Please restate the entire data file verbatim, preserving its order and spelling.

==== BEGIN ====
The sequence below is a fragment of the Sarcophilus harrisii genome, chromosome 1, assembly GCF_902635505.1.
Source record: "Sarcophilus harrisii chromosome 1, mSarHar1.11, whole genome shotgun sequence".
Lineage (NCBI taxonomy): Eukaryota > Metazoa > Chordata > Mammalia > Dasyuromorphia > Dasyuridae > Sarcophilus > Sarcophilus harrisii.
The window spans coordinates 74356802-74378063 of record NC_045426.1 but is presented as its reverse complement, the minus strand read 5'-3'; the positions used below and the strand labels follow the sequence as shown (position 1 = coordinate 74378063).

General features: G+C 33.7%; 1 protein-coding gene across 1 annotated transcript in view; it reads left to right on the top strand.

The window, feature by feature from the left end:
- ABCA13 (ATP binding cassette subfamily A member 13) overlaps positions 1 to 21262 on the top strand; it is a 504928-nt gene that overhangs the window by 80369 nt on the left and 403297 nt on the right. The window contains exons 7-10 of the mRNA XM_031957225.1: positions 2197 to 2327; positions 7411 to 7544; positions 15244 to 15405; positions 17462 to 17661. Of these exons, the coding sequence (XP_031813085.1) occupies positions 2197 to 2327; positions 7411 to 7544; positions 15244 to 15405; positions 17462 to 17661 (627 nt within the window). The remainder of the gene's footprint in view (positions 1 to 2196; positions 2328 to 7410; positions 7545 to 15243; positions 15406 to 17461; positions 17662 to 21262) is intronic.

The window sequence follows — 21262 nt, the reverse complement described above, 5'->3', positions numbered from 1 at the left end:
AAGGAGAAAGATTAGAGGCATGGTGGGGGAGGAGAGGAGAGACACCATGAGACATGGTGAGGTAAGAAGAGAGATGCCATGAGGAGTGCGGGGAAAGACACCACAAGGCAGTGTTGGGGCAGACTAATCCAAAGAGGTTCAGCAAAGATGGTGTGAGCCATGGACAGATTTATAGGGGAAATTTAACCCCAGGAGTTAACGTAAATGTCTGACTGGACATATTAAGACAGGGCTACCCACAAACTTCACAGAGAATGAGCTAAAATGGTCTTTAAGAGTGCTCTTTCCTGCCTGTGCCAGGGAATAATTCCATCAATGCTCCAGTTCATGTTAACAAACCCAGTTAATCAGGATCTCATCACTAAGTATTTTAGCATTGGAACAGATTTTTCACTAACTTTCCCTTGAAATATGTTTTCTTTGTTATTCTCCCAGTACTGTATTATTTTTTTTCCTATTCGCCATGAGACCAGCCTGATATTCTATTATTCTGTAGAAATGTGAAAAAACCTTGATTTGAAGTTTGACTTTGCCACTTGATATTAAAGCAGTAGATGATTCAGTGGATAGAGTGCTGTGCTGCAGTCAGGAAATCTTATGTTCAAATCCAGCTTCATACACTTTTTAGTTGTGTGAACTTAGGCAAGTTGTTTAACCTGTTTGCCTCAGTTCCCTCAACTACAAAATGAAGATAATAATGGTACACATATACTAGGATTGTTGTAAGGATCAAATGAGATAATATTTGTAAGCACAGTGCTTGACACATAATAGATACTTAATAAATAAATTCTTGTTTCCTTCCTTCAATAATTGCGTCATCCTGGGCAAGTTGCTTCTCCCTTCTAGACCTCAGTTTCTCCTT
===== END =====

The sequence below is a fragment of the Sarcophilus harrisii genome, chromosome 1, assembly GCF_902635505.1.
Source record: "Sarcophilus harrisii chromosome 1, mSarHar1.11, whole genome shotgun sequence".
Lineage (NCBI taxonomy): Eukaryota > Metazoa > Chordata > Mammalia > Dasyuromorphia > Dasyuridae > Sarcophilus > Sarcophilus harrisii.
The window spans coordinates 74356802-74378063 of record NC_045426.1 but is presented as its reverse complement, the minus strand read 5'-3'; the positions used below and the strand labels follow the sequence as shown (position 1 = coordinate 74378063).

General features: G+C 33.7%; 1 protein-coding gene across 1 annotated transcript in view; it reads left to right on the top strand.

The window, feature by feature from the left end:
- ABCA13 (ATP binding cassette subfamily A member 13) overlaps positions 1 to 21262 on the top strand; it is a 504928-nt gene that overhangs the window by 80369 nt on the left and 403297 nt on the right. The window contains exons 7-10 of the mRNA XM_031957225.1: positions 2197 to 2327; positions 7411 to 7544; positions 15244 to 15405; positions 17462 to 17661. Of these exons, the coding sequence (XP_031813085.1) occupies positions 2197 to 2327; positions 7411 to 7544; positions 15244 to 15405; positions 17462 to 17661 (627 nt within the window). The remainder of the gene's footprint in view (positions 1 to 2196; positions 2328 to 7410; positions 7545 to 15243; positions 15406 to 17461; positions 17662 to 21262) is intronic.

The window sequence follows — 21262 nt, the reverse complement described above, 5'->3', positions numbered from 1 at the left end:
AAGGAGAAAGATTAGAGGCATGGTGGGGGAGGAGAGGAGAGACACCATGAGACATGGTGAGGTAAGAAGAGAGATGCCATGAGGAGTGCGGGGAAAGACACCACAAGGCAGTGTTGGGGCAGACTAATCCAAAGAGGTTCAGCAAAGATGGTGTGAGCCATGGACAGATTTATAGGGGAAATTTAACCCCAGGAGTTAACGTAAATGTCTGACTGGACATATTAAGACAGGGCTACCCACAAACTTCACAGAGAATGAGCTAAAATGGTCTTTAAGAGTGCTCTTTCCTGCCTGTGCCAGGGAATAATTCCATCAATGCTCCAGTTCATGTTAACAAACCCAGTTAATCAGGATCTCATCACTAAGTATTTTAGCATTGGAACAGATTTTTCACTAACTTTCCCTTGAAATATGTTTTCTTTGTTATTCTCCCAGTACTGTATTATTTTTTTTCCTATTCGCCATGAGACCAGCCTGATATTCTATTATTCTGTAGAAATGTGAAAAAACCTTGATTTGAAGTTTGACTTTGCCACTTGATATTAAAGCAGTAGATGATTCAGTGGATAGAGTGCTGTGCTGCAGTCAGGAAATCTTATGTTCAAATCCAGCTTCATACACTTTTTAGTTGTGTGAACTTAGGCAAGTTGTTTAACCTGTTTGCCTCAGTTCCCTCAACTACAAAATGAAGATAATAATGGTACACATATACTAGGATTGTTGTAAGGATCAAATGAGATAATATTTGTAAGCACAGTGCTTGACACATAATAGATACTTAATAAATAAATTCTTGTTTCCTTCCTTCAATAATTGCGTCATCCTGGGCAAGTTGCTTCTCCCTTCTAGACCTCAGTTTCTCCTT